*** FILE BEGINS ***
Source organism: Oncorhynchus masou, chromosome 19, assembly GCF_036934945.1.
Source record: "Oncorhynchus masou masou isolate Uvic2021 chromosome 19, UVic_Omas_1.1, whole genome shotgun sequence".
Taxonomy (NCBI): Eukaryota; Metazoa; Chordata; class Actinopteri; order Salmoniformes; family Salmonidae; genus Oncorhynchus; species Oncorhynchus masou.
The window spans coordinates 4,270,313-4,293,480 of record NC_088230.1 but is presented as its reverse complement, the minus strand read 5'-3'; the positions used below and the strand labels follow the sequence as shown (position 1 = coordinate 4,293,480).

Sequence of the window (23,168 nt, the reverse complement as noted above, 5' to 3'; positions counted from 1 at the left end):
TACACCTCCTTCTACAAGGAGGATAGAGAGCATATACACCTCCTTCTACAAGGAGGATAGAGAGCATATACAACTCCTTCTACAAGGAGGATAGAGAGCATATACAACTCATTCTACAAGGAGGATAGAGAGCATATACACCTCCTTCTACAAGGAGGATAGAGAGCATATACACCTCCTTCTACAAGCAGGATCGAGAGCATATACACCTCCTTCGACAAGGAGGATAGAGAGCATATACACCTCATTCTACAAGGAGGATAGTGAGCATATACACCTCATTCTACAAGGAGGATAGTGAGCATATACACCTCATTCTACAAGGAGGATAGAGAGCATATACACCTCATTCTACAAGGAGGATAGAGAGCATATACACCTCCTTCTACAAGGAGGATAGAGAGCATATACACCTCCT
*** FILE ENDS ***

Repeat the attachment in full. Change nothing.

Source organism: Oncorhynchus masou, chromosome 19, assembly GCF_036934945.1.
Source record: "Oncorhynchus masou masou isolate Uvic2021 chromosome 19, UVic_Omas_1.1, whole genome shotgun sequence".
Taxonomy (NCBI): Eukaryota; Metazoa; Chordata; class Actinopteri; order Salmoniformes; family Salmonidae; genus Oncorhynchus; species Oncorhynchus masou.
The window spans coordinates 4,270,313-4,293,480 of record NC_088230.1 but is presented as its reverse complement, the minus strand read 5'-3'; the positions used below and the strand labels follow the sequence as shown (position 1 = coordinate 4,293,480).

Sequence of the window (23,168 nt, the reverse complement as noted above, 5' to 3'; positions counted from 1 at the left end):
TACACCTCCTTCTACAAGGAGGATAGAGAGCATATACACCTCCTTCTACAAGGAGGATAGAGAGCATATACAACTCCTTCTACAAGGAGGATAGAGAGCATATACAACTCATTCTACAAGGAGGATAGAGAGCATATACACCTCCTTCTACAAGGAGGATAGAGAGCATATACACCTCCTTCTACAAGCAGGATCGAGAGCATATACACCTCCTTCGACAAGGAGGATAGAGAGCATATACACCTCATTCTACAAGGAGGATAGTGAGCATATACACCTCATTCTACAAGGAGGATAGTGAGCATATACACCTCATTCTACAAGGAGGATAGAGAGCATATACACCTCATTCTACAAGGAGGATAGAGAGCATATACACCTCCTTCTACAAGGAGGATAGAGAGCATATACACCTCCT